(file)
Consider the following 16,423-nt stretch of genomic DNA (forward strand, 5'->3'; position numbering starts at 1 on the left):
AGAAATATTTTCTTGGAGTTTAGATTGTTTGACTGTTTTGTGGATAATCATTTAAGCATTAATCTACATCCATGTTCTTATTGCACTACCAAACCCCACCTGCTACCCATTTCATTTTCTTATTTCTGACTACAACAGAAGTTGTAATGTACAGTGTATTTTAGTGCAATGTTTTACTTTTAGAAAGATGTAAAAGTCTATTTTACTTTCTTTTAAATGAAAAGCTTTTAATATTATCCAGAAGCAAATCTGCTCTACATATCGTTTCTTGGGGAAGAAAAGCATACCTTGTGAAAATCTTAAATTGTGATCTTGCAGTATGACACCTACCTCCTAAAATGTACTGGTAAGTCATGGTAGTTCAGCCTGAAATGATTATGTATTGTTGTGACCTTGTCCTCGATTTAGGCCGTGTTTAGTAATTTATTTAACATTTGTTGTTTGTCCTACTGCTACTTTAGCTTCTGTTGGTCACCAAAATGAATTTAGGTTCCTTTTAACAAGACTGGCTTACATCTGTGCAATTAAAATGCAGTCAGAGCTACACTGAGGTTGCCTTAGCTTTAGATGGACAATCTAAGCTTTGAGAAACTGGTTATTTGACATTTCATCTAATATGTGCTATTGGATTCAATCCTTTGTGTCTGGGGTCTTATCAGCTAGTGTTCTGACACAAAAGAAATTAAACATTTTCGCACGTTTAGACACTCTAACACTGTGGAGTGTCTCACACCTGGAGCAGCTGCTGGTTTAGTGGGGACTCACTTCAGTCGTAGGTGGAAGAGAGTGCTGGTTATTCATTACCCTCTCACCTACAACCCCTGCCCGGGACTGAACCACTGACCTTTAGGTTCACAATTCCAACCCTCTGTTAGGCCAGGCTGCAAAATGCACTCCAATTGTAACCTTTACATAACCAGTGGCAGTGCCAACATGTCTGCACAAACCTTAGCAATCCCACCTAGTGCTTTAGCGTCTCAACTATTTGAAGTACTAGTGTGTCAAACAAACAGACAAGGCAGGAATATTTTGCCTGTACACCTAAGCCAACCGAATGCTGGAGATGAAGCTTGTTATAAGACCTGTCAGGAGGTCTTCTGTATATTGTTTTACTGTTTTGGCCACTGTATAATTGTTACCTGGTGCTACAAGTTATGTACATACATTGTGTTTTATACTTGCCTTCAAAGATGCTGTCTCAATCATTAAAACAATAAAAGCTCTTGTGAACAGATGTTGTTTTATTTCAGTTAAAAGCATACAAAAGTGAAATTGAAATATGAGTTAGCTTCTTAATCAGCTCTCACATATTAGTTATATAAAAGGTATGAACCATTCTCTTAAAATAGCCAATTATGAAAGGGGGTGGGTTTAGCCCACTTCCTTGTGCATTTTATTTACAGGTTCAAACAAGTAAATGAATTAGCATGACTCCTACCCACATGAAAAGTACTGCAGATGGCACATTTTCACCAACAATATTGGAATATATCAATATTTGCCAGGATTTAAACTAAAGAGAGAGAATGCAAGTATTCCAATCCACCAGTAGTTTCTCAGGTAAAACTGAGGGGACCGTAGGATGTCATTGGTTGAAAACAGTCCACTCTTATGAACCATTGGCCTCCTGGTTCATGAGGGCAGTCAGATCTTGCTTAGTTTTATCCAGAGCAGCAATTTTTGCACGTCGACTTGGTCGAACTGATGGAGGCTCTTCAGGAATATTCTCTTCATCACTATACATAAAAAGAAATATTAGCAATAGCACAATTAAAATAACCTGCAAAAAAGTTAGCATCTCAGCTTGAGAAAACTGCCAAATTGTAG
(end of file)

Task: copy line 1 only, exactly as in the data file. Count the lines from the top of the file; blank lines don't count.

Consider the following 16,423-nt stretch of genomic DNA (forward strand, 5'->3'; position numbering starts at 1 on the left):